The “deep tissue transformation” of the wellness industry started long before the COVID-19 pandemic. For more than a decade, wellness companies have been competing for the most innovative product award.
In the meantime, the cottage industry of corporate wellness started offering novel services like mindfulness meditation to a new generation of millennial startups.
As a $52.8 billion industry (with a CAGR of 7.0 percent from 2021 to 2028), one might say that corporate wellness companies were foresighted when the world came to a halt. Even though remote work and social distancing acted as catalysts for new technological and creative solutions, the industry’s innovative nature gave companies an edge.
Thus, in 2020 and 2021, we can see how the changes in consumer behavior and the new set of challenges and priorities inspired growth in this sector.
Virtual Corporate Wellness Solutions
The aftermath of COVID’s mental-health toll is still way away.
And the data pulled by the University of Manchester in the United Kingdom shows that we’re at the beginning of a mental health crisis. Because of the social restrictions, virtual solutions became the safest option.
However, it’s not only a question of safety but also one of well-being. And the data is showing us that these corporate programs are not only trends but a necessity. Thus, we saw the development of:
- Pinterest & Brainstorm: The Stanford Lab for Mental Health Innovation launched the Compassionate Search Project.
- Fuseproject launched Dreem, an application that provides users with a drug-free, custom-tailored solution for better sleep.
- Sweat Force started offering virtual fitness as the central pillar of its corporate wellness program. Companies like Peloton, ClassPass, Wellbeats, BurnAlong, Movement Rx, and many others jumped on the bandwagon.
The expansion of virtual solutions exploded in the past year because wellness companies push the limits on immersive experiences. The key is a high level of customization for each employee or team. The goal is overall wellness.
Wellness as a Game Experience
Another avenue wellness companies are exploring is the concept of wellness as a game experience. Or, as SonicBoom put it, gamifying wellness.
The notion might not be as novel as tracking COVID-19, but the methods and the strategies are because they are driving engagement. Using any app that tracks wellness goals and asks users to fulfill specific objectives (game jargon: quests) is a form of gamification.
Users are “tricked” into incorporating healthy habits into their lifestyles through the power of fun and exciting activities. Moreover, they get brownie points and a rush of dopamine every time they fulfill an objective.
Video games (at least the good ones) use this basic model to attract players, and wellness companies borrow it to help users lead healthy lives.
The rise of telemedicine in the past year has been unprecedented, with 9 million users receiving a telehealth service from mid-March through mid-June alone.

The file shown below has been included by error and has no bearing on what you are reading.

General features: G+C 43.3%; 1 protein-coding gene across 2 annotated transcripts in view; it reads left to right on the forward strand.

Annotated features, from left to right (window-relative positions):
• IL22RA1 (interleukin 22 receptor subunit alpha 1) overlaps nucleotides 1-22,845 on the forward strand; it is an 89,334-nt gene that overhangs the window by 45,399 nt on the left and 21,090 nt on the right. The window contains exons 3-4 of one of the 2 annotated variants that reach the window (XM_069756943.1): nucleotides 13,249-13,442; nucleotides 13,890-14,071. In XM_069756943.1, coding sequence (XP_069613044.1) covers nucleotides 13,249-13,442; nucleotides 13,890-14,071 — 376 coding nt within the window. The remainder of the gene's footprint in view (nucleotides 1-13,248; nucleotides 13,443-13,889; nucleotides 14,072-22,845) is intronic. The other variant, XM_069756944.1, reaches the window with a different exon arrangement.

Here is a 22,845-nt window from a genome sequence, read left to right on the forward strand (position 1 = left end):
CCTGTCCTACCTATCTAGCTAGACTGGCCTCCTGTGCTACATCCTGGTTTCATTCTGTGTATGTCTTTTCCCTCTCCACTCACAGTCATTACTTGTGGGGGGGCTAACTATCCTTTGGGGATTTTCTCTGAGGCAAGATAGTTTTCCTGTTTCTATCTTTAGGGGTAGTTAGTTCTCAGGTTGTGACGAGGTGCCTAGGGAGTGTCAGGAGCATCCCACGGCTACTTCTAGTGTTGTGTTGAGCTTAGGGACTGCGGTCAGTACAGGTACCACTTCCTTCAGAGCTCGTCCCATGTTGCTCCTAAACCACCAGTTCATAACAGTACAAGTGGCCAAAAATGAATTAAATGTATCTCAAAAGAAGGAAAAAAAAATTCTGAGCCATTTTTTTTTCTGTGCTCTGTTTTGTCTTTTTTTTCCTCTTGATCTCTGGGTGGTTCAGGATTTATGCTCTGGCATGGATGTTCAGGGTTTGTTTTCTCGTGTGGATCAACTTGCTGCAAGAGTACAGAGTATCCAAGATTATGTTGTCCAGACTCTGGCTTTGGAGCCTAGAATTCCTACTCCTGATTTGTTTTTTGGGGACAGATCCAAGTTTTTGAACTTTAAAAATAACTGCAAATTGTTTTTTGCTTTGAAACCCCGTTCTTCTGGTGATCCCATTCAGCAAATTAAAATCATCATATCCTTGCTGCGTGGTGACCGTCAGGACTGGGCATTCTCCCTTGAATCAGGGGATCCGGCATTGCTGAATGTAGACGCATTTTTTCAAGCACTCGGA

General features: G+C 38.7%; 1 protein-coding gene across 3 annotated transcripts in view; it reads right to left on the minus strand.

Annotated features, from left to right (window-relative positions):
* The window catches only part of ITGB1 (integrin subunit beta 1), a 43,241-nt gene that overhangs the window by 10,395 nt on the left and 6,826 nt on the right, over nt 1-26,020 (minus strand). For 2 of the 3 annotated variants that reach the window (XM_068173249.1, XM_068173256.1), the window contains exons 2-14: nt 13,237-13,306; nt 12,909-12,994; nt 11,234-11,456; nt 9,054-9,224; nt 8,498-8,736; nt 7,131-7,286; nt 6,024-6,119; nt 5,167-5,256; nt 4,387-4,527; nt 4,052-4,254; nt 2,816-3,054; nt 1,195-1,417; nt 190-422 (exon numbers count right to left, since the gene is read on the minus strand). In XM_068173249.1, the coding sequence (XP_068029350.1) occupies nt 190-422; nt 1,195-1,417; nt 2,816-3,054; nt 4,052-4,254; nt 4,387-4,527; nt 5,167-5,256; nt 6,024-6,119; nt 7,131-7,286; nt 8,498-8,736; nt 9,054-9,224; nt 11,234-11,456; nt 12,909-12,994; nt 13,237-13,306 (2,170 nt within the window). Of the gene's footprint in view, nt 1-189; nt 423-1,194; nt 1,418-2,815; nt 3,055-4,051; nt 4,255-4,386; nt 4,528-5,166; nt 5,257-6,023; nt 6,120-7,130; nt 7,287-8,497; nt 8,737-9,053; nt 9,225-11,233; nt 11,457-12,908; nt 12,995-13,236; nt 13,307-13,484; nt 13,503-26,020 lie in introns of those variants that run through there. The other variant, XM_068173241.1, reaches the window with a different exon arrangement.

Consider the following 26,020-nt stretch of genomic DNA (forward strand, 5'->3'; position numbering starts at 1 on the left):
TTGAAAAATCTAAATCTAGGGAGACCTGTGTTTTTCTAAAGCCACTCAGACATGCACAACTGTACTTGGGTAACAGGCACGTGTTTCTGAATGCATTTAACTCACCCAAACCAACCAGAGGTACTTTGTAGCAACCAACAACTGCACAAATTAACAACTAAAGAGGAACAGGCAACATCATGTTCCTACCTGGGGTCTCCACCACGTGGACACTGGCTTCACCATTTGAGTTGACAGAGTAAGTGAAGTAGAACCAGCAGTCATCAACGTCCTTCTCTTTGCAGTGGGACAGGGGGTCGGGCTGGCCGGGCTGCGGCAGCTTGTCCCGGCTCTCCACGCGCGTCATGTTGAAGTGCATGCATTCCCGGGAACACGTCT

The reasons for this growth might be obvious: the pandemic, the social distancing rules, or the cost. However, flexibility and convenience might hold the keys to the castle. Not only for the users but for the providers.
Telemedicine services can be easily adapted into the workflow, and more importantly, the quality of the service remains high. Wellness companies that develop telemedicine platforms focus on seamless integration within the EHR system.
Hence, since the pandemic, the list of companies working in the telemedicine field got bigger – the expected CAGR is shocking 25.2 percent. The industry’s key players are Teladoc, MeMD, iCliniq, Amwell, MDlive, Doctor on Demand, and soon many others.
A textbook example of how a company can step up during a difficult time with an innovative solution is Fitbit.
In May 2020, Fitbit announced a COVID-19 study to build an algorithm that detects COVID-19 before symptoms start. According to its findings, and with more than 100,000 Fitbit users analyzed, the company can detect nearly 50 percent of the cases one day before the first symptoms.
The benefits of this research are obvious. Moreover, the company is also tracking changes in heart rate and breathing rate connected to COVID-19. All of the gathered data is publicly available.
Another valuable byproduct of the COVID-19 pandemic is the recognition of digital wellness.
As people spend more and more time integrating technology into their lives, the effects of that integration are not always positive. Social media is more addictive than cigarettes, and the average U.S. adult will spend 44 years staring at screens.
Hence, the goal of digital wellness is to achieve balance with technology and social media. Moreover, apart from the wellness companies, even big corporations like Google started developing digital well-being toolkits.
The COVID-19 pandemic increased the overall dependency on technology, and because of that, wellness companies started developing digital wellness programs that offer modern solutions to modern problems.
Wellness companies are in a unique position to drive innovation for the next decade because the market has rapidly shifted its focus on health and well-being. Moreover, with the development of blockchain technology and AI, the possibilities for new and extraordinary products and services are massive.
It’s going to be fascinating to see where the wellness industry will take us in the next few years.
Violeta Bojkovska is a passionate content writer and avid content consumer at Shortlister. She’s a short story author, guest post blogger, and a firm believer in the startup “zebra culture.” She loves to write about HR technology and startups.
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